I started the talk at Brookfield by explaining why LOFAR is so different to radio antenna most people are aware of (VLA antenna, dishes). I explained how we built the 96 LBA antenna at the new UK site in Chilbolton, and showed them a video of us making the telescope from YouTube where Professor Bob explains how LOFAR works and about the Epoch of Reionisation. After explaining all about this time in the universe, when the first stars and quasars (black holes) were being created I then tried went on to explain about the Neutral Hydrogen 21cm. It is is this wavelength of Hydrogen which we associate with this time in the universe, but the frequency has been redshifted to low frequencies, below 240MHz and can therefore be detected by LOFAR. 

This led me into explaining Doppler shift and showing spectrum where various atomic lines had suffered red or blue shift, I think this part of the talk went over alot of their heads but some of them seemed to understand quite well.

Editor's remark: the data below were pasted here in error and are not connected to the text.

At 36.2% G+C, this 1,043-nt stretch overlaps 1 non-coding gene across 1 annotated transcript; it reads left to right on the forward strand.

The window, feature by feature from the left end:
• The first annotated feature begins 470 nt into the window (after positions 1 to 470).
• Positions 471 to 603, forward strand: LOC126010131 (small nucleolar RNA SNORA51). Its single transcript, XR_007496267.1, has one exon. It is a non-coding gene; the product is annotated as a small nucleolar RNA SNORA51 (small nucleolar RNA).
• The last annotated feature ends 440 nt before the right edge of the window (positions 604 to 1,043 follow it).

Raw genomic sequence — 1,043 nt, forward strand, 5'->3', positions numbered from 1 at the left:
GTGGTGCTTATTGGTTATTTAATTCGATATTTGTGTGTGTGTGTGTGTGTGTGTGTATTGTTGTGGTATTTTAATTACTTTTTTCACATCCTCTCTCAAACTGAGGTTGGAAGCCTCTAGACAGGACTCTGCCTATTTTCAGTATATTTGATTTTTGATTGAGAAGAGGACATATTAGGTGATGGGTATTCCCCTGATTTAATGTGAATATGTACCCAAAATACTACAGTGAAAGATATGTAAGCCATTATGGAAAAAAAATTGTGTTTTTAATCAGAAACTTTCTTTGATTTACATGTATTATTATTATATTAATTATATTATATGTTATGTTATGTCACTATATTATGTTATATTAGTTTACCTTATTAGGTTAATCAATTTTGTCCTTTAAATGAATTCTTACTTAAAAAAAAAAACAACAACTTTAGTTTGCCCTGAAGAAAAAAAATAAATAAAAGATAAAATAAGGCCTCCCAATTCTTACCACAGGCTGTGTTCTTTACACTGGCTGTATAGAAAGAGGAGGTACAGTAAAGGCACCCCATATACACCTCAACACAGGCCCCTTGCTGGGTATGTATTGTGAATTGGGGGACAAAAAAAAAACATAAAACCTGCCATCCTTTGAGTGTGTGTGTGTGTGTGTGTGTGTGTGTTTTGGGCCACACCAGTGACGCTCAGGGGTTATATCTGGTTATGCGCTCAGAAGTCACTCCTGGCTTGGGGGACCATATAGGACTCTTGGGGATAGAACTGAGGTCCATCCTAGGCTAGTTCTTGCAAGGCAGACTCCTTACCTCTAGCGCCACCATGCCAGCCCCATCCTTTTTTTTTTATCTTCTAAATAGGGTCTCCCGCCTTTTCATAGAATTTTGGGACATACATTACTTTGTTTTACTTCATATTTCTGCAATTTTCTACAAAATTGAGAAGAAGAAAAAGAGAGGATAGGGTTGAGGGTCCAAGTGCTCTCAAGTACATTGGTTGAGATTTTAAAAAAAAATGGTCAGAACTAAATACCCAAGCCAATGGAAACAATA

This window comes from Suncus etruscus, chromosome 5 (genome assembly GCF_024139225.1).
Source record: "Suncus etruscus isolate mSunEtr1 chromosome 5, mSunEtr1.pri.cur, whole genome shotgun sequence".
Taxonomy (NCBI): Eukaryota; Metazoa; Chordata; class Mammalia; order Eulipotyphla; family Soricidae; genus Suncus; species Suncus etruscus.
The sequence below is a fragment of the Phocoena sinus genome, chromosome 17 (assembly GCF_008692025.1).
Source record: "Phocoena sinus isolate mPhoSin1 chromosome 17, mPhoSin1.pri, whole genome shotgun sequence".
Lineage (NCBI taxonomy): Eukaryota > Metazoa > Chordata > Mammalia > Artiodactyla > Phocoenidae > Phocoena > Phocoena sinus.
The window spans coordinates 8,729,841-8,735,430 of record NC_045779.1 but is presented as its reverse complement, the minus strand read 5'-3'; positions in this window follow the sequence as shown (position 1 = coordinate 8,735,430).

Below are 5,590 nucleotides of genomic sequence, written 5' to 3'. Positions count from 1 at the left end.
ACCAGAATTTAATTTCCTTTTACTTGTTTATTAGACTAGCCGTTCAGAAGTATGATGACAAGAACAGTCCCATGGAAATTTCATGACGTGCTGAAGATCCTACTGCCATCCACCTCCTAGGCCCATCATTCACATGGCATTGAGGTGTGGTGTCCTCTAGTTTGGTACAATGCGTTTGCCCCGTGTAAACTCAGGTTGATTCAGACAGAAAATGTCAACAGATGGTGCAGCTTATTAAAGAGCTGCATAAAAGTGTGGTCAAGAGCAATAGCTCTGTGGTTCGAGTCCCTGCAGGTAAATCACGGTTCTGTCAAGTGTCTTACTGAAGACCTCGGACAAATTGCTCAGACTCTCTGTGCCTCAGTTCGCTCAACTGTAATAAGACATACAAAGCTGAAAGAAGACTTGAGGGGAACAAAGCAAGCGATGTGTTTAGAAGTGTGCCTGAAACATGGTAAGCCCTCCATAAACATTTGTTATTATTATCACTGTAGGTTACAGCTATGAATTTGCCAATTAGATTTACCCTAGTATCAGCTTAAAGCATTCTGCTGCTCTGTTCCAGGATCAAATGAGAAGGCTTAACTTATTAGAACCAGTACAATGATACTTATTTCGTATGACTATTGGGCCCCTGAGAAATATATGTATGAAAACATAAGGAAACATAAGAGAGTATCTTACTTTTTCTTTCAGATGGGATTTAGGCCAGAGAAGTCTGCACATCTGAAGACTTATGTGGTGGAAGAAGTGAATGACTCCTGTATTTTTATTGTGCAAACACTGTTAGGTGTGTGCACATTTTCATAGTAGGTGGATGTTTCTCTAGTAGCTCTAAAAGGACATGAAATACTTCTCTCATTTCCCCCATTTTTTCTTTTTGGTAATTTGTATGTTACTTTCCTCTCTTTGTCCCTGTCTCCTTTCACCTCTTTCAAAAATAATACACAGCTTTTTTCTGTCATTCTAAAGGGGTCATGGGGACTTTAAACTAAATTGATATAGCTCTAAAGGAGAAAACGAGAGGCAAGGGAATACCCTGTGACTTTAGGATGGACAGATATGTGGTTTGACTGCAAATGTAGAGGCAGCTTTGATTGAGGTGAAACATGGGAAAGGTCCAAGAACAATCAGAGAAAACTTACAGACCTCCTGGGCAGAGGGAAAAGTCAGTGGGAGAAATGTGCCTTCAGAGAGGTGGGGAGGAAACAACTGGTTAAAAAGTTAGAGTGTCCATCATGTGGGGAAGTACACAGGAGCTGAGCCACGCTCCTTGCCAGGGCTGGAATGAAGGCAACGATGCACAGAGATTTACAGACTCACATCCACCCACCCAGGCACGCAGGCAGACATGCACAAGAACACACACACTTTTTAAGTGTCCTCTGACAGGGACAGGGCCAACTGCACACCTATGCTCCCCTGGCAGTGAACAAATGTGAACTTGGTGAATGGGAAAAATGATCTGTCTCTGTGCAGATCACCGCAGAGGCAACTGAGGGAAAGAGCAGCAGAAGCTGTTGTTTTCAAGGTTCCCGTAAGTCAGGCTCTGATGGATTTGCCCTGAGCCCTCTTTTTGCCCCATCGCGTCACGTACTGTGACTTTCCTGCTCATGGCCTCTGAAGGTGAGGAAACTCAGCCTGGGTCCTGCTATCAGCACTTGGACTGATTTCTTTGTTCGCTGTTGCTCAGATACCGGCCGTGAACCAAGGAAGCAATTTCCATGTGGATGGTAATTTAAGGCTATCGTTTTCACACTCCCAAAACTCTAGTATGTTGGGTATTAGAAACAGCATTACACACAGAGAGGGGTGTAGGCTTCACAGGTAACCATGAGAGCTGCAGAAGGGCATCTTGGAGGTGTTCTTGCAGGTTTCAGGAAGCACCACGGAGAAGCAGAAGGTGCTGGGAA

I finished the talk by explaining spin off in Technology from Radio Astronomy. I think it is important to put these in since we need to show how important it is that science and astronomy are not allowed to stop due to government etc cutting the money...I start with the  invention of wi-fi which earned Australian astronomers 200 million AU Dollars (all of which they are ploughing back into the new square kilometer array, SKA telescope) . I also talked about Satallite Navigation systems, a spin off from Cambridge radio astronomers trying to find accurate postions of their movable antenna with respect to their fixed antenna to carry out radio interfermetry.

Questions and Thoughts
The majority of questions from the students were about black holes and jets. There were some very good questions about how black holes form in the early universe, as opposed to the normal, end of a star life, and a good question about why a galaxy should rotate in a certain way.